A proposal to renovate a Wilmington pet food cannery into a restaurant and shopping complex has run into opposition because the Los Angeles Harbor Department wants to demolish it to make way for expansion of its maintenance yard.
The plan to remodel the Heinz Petfood Co. cannery, which is scheduled to close Sept. 1, is backed by Los Angeles City Councilwoman Joan Milke Flores and a citizens advisory committee that is planning a waterfront development on port property in Wilmington.
The advisory committee, which was appointed by the Los Angeles Harbor Commission, has recommended that its study area be expanded to include the cannery, which is on Fries Avenue, not far from the foot of Avalon Boulevard, the focal point of the committee's review.
"We need an anchor, we need something that is going to give this place an identity, something that would be unique, that would give us a drawing card that nobody else in the south coast area has to offer," said committee Chairman George De La Torre, who first proposed the cannery conversion and then persuaded Flores to back him after taking her to see a similar project in Newport Beach.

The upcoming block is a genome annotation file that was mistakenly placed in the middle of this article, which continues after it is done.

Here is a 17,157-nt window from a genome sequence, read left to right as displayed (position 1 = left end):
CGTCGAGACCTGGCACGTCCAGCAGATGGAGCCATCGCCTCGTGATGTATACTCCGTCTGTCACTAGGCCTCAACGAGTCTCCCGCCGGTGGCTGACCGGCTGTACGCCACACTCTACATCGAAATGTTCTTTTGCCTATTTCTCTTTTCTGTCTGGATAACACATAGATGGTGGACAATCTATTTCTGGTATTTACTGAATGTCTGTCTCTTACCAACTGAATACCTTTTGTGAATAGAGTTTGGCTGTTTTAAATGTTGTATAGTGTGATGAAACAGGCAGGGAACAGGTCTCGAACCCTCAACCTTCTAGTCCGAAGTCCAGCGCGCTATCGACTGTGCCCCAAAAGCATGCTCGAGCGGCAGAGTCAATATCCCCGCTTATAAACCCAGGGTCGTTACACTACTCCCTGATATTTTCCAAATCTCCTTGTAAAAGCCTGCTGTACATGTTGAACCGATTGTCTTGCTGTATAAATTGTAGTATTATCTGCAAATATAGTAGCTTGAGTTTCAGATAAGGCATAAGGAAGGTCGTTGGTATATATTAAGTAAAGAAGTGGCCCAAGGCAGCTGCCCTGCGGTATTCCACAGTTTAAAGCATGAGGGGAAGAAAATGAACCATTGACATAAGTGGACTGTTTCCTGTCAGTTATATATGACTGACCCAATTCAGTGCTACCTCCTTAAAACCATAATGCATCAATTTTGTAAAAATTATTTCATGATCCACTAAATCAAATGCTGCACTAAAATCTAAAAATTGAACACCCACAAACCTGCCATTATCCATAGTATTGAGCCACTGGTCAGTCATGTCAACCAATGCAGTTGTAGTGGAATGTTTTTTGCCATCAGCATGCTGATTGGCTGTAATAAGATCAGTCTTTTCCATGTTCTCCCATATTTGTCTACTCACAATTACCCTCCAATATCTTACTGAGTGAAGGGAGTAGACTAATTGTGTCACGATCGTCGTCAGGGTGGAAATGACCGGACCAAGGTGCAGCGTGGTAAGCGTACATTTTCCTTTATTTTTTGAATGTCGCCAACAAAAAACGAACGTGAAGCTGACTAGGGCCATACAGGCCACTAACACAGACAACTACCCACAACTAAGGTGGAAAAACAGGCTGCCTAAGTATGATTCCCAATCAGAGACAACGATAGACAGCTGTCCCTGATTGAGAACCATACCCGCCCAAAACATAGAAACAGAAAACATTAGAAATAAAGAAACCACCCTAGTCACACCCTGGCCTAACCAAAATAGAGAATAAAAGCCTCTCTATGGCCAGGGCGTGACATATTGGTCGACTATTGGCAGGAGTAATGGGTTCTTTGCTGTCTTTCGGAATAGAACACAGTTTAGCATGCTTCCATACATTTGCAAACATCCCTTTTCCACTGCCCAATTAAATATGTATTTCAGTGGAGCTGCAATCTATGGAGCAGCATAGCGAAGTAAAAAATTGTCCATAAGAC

Harbor Department officials, however, say they have reviewed the proposal and concluded that they can't give up the land, which they plan to use as a storage area for heavy machinery. However, their decision could be overturned by the harbor commissioners.
"The plan to redo the yard depends on the cannery property," said Nelson Hernandez, the port official who acts as liaison to the committee. "Without it, we really can't provide the type of services that we need for our tenants right now and in the future."
Top aides to Flores said Friday that the councilwoman will press for commissioners, along with other port officials and community leaders, to take a walking tour of the area to see its potential.
Flores' chief deputy, Bernie Evans, said: "The councilwoman wants everybody to go down there, the citizens advisory people, the commissioners, some key staff. . . . Let's walk down to the cannery site and let us visualize it before we set everything in concrete."
"We're still going to pursue it," added Ann D'Amato, Flores' harbor area deputy. "We're not just going to give up."
Committee 'Shook Up'
The department's decision sparked the ire of members of the advisory committee, which learned of it last week from Hernandez.
"Everybody was shook up," said committee member Gertrude Schwab, adding that relations with Hernandez have been "pretty cool" ever since.
In the wake of the decision, De La Torre said the committee has asked to meet directly with harbor commissioners. "It just seems that Wilmington has never really been in a position to enjoy the fruits of the harbor. . . . " he complained. "You look at San Pedro, you look at all the recreational facilities, tourist facilities. And what have they done for Wilmington?"